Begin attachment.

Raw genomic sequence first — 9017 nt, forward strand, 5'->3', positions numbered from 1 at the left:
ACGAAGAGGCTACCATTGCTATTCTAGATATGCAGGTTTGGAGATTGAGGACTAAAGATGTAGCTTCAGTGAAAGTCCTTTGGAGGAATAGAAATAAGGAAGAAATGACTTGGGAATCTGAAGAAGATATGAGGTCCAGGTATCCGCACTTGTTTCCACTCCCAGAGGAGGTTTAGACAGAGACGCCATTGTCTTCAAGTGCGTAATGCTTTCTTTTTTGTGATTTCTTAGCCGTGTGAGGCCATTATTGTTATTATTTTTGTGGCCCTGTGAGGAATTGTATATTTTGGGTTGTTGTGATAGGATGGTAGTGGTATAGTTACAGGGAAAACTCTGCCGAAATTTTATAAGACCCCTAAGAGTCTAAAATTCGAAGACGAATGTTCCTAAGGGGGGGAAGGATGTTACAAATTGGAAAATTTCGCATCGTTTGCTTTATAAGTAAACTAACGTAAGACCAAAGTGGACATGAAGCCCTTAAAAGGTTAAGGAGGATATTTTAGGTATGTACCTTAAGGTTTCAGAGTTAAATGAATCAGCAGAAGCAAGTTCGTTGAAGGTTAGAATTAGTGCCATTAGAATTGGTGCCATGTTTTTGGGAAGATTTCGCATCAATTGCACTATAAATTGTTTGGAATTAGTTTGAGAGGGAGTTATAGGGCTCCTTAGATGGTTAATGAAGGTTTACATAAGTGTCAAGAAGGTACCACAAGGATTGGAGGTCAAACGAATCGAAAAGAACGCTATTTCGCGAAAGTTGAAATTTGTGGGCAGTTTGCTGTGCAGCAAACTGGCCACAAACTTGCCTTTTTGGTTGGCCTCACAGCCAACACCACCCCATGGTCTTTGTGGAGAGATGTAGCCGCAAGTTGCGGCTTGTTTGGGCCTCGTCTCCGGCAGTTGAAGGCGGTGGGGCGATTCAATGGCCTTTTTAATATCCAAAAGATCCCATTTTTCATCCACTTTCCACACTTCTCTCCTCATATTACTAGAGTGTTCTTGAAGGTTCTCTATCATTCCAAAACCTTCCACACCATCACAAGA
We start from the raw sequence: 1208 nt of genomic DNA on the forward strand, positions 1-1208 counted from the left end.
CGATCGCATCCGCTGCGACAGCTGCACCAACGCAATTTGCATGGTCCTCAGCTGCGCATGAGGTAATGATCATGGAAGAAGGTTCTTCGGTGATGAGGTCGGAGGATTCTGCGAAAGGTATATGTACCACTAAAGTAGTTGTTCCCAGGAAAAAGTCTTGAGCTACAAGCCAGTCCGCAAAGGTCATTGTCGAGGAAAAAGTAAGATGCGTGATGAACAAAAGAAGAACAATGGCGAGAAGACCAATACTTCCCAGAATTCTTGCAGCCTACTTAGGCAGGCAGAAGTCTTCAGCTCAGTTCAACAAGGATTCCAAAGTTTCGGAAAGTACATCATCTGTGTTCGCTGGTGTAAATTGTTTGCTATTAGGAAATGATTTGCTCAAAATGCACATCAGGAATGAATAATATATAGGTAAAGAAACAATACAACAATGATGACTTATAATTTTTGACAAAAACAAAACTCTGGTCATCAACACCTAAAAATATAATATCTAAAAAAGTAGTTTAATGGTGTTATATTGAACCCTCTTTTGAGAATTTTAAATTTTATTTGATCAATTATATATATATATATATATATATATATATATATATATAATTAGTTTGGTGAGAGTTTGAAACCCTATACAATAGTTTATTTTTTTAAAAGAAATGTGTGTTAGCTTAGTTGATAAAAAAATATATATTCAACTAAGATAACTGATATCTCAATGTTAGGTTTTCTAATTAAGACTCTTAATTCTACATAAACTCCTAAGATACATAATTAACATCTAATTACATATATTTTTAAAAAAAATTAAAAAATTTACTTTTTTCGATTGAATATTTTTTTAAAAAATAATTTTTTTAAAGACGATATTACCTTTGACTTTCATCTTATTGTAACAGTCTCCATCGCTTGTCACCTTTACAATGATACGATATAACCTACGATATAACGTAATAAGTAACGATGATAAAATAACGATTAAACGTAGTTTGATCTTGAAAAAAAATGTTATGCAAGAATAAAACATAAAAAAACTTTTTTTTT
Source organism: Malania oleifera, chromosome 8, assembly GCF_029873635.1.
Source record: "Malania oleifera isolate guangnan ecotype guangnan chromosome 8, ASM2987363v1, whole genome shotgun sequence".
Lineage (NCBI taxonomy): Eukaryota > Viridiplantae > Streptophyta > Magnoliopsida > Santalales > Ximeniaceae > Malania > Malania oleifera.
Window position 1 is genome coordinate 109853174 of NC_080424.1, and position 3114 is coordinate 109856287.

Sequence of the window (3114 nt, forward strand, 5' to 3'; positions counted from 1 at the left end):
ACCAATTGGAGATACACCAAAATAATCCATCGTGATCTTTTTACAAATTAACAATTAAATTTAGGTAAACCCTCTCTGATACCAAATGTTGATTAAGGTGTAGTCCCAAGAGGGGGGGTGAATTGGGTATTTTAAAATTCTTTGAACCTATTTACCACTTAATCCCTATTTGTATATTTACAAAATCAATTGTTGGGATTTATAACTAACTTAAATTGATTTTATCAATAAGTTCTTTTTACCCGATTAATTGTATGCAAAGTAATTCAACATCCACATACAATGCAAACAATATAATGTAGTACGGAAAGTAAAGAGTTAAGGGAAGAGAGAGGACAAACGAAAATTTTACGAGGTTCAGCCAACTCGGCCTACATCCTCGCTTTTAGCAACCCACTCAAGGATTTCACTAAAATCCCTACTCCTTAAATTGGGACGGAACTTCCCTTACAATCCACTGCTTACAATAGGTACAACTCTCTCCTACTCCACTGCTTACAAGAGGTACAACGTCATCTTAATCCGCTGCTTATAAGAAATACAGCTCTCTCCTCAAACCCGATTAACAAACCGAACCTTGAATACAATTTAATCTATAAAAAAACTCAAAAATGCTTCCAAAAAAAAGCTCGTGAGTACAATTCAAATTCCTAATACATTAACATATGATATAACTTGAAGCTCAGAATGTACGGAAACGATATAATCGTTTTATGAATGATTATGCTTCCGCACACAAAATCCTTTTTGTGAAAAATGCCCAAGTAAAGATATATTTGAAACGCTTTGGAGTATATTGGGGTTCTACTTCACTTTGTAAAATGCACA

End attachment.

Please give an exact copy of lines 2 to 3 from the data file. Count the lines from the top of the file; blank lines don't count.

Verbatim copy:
ACGAAGAGGCTACCATTGCTATTCTAGATATGCAGGTTTGGAGATTGAGGACTAAAGATGTAGCTTCAGTGAAAGTCCTTTGGAGGAATAGAAATAAGGAAGAAATGACTTGGGAATCTGAAGAAGATATGAGGTCCAGGTATCCGCACTTGTTTCCACTCCCAGAGGAGGTTTAGACAGAGACGCCATTGTCTTCAAGTGCGTAATGCTTTCTTTTTTGTGATTTCTTAGCCGTGTGAGGCCATTATTGTTATTATTTTTGTGGCCCTGTGAGGAATTGTATATTTTGGGTTGTTGTGATAGGATGGTAGTGGTATAGTTACAGGGAAAACTCTGCCGAAATTTTATAAGACCCCTAAGAGTCTAAAATTCGAAGACGAATGTTCCTAAGGGGGGGAAGGATGTTACAAATTGGAAAATTTCGCATCGTTTGCTTTATAAGTAAACTAACGTAAGACCAAAGTGGACATGAAGCCCTTAAAAGGTTAAGGAGGATATTTTAGGTATGTACCTTAAGGTTTCAGAGTTAAATGAATCAGCAGAAGCAAGTTCGTTGAAGGTTAGAATTAGTGCCATTAGAATTGGTGCCATGTTTTTGGGAAGATTTCGCATCAATTGCACTATAAATTGTTTGGAATTAGTTTGAGAGGGAGTTATAGGGCTCCTTAGATGGTTAATGAAGGTTTACATAAGTGTCAAGAAGGTACCACAAGGATTGGAGGTCAAACGAATCGAAAAGAACGCTATTTCGCGAAAGTTGAAATTTGTGGGCAGTTTGCTGTGCAGCAAACTGGCCACAAACTTGCCTTTTTGGTTGGCCTCACAGCCAACACCACCCCATGGTCTTTGTGGAGAGATGTAGCCGCAAGTTGCGGCTTGTTTGGGCCTCGTCTCCGGCAGTTGAAGGCGGTGGGGCGATTCAATGGCCTTTTTAATATCCAAAAGATCCCATTTTTCATCCACTTTCCACACTTCTCTCCTCATATTACTAGAGTGTTCTTGAAGGTTCTCTATCATTCCAAAACCTTCCACACCATCACAAGA
We start from the raw sequence: 1208 nt of genomic DNA on the forward strand, positions 1-1208 counted from the left end.